The benefits of Panthenol in skincare | Ask Doctor Anne



What if I told you that there is an ingredient you have most likely been using for years that is moisturizing, anti inflammatory, helps repair the skin barrier and can even help with wound healing through fibroblast activation? I am talking about Panthenol or Provitamin B5 that you’ll find in many products ranging from nappy cream to the La Roche Posay Cicaplast or Hyalu B5 line.


The benefits of panthenol in skincare explained
The benefits of panthenol in skincare explained


But what hides behind the name? Is there data on the benefits of Panthenol for the skin, what do you need to look for when choosing your products and is Panthenol good for acne as well as for scars?

Let’s talk!



What is Panthenol?

Panthenol is the water-soluble alcohol analog of Pantothenic Acid (the actual Vitamin B5) or, in terms of performance, the precursor to it, as it needs one conversion step. That is why it is often referred to as Provitamin B5. As it is an enantiomer, so a molecule that exists in two mirror images, there is Dexpanthenol and Levopanthenol, out of which only the Dexpanthenol is the biologically active one, so the one you should look for in the product.

The beauty of Dexpanthenol is that it is easily absorbed into the skin after topical application as part of a water-in-oil emulsion, is then converted into Pantothenic Acid, which is converted into 4´-phosphopantetheine, which is then again converted to Coenzyme A.




What does Dexpanthenol do in the skin

First of all, Dexpanthenol acts as a humectant, meaning it increases skin hydration. (More info: Everything you need to know about humectants) Through the conversion to Coenzyme A it also supports different steps in the synthesis of fatty acids and sphingolipids, which are essential for repairing an impaired skin barrier. (More info: Damaged skin barrier – reason for acne and eczema? and The 5 steps you need to take to repair your skin barrier)

Dexpanthenol has also shown in vitro, meaning in the petri dish in the lab, that it increases the synthesis of keratinocyte growth factor as well as fibroblast proliferation, meaning it helps with the forming of new skin in wounds.
It is frequently used in the treatment of irritated skin, where it helps reduce pruritus and redness through an assumed modulation of the inflammatory pathway.

So basically it is moisturizing, good for wound healing and helps against irritation, redness and itching.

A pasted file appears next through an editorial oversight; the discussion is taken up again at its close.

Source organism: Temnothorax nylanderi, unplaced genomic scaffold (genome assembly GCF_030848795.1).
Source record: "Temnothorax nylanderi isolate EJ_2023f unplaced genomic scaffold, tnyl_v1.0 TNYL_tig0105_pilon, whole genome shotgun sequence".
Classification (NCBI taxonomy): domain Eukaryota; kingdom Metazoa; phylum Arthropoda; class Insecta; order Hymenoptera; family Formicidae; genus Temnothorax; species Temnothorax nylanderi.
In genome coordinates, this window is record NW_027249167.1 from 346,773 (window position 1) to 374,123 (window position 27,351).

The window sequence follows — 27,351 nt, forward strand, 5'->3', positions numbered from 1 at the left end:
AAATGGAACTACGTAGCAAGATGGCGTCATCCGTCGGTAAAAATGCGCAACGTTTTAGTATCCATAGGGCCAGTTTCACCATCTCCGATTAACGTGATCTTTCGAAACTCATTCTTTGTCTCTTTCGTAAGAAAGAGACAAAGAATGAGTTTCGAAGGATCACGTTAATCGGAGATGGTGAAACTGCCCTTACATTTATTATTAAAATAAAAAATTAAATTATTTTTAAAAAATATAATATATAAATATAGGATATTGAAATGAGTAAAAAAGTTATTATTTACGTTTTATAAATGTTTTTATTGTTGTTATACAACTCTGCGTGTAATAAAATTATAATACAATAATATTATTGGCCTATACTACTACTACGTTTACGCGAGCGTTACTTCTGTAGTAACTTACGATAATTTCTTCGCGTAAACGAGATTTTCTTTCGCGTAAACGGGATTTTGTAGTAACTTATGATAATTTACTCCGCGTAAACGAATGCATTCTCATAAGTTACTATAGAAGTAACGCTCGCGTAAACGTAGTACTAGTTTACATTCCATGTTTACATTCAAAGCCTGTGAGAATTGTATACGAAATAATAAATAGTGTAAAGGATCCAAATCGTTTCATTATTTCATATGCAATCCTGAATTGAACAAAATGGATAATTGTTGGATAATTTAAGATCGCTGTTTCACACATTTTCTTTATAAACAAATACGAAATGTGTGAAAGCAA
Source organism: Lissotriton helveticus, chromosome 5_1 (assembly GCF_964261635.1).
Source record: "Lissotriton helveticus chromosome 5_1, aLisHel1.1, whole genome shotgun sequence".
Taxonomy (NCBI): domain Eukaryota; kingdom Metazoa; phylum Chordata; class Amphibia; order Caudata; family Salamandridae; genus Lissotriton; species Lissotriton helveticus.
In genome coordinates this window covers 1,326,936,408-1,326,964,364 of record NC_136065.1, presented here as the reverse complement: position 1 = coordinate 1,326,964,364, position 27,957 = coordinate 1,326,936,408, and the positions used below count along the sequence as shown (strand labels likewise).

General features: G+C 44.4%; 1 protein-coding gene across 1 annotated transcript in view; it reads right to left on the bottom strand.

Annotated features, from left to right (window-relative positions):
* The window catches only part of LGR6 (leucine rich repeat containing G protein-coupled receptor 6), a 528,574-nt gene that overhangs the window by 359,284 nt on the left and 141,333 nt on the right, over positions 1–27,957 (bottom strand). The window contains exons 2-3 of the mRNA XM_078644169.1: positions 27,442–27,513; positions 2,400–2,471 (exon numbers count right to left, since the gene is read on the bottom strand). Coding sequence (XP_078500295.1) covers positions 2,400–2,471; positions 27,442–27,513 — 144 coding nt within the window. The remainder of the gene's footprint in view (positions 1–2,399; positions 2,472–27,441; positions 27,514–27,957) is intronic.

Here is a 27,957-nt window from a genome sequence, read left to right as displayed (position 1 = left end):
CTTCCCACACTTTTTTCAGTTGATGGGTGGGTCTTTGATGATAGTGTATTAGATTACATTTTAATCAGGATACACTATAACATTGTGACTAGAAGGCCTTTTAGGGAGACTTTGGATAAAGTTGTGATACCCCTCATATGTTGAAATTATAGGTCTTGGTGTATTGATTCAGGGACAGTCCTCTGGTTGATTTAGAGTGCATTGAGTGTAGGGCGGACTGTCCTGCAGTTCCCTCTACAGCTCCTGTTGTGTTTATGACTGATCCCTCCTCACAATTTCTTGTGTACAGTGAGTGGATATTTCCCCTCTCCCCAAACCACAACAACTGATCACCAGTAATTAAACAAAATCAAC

Is there data on the use of Dexpanthenol in skincare?

As it is often the case when we are talking ingredients, most high quality studies are obviously NOT done for skincare, but in medicine, here on wound healing in particular, and oftentimes in vitro, meaning not in living, breathing human beings.

The ones done on humans usually show the moisturizing effect, the reduction of Transepidermal Water Loss and the reduction of redness and, quite frequently, are done or funded by companies like GlaxoSmithKline or Bayer Consumer Care that sell products with Dexpanthenol. Which does not automatically mean the studies are bad, it is just something to keep in the back of your head when reading the results.

The studies done on wound healing, mainly in vitro as I already mentioned, are also quite often funded by these companies and do come to the conclusion that there is promising data on increased epithelialization and fibroblast activation as well as modulation of the inflammatory process, but that more data, preferably done on humans, is needed before we can say for certain that it is more beneficial than other semi occlusive ointments used in wound dressing.

Which again does not mean that these findings should be disregarded, they are really interesting, they just need further investigation.


Are there side effects of Panthenol?

Dexpanthenol is not a known allergen, but as it is possible to be allergic to anything, it is always better to patch test, especially when using it on irritated skin with an already compromised skin barrier.

It is possible that the low amount of reactions to it is in parts due to the fact that it is often used when the skin is already irritated so the irritation is attributed to the initial problem – you should think about that when you use Dexpanthenol and instead of improving the situation gets worse.

Other than the potential risk of allergies, panthenol seems to be well tolerated, not clog pores or lead to breakouts.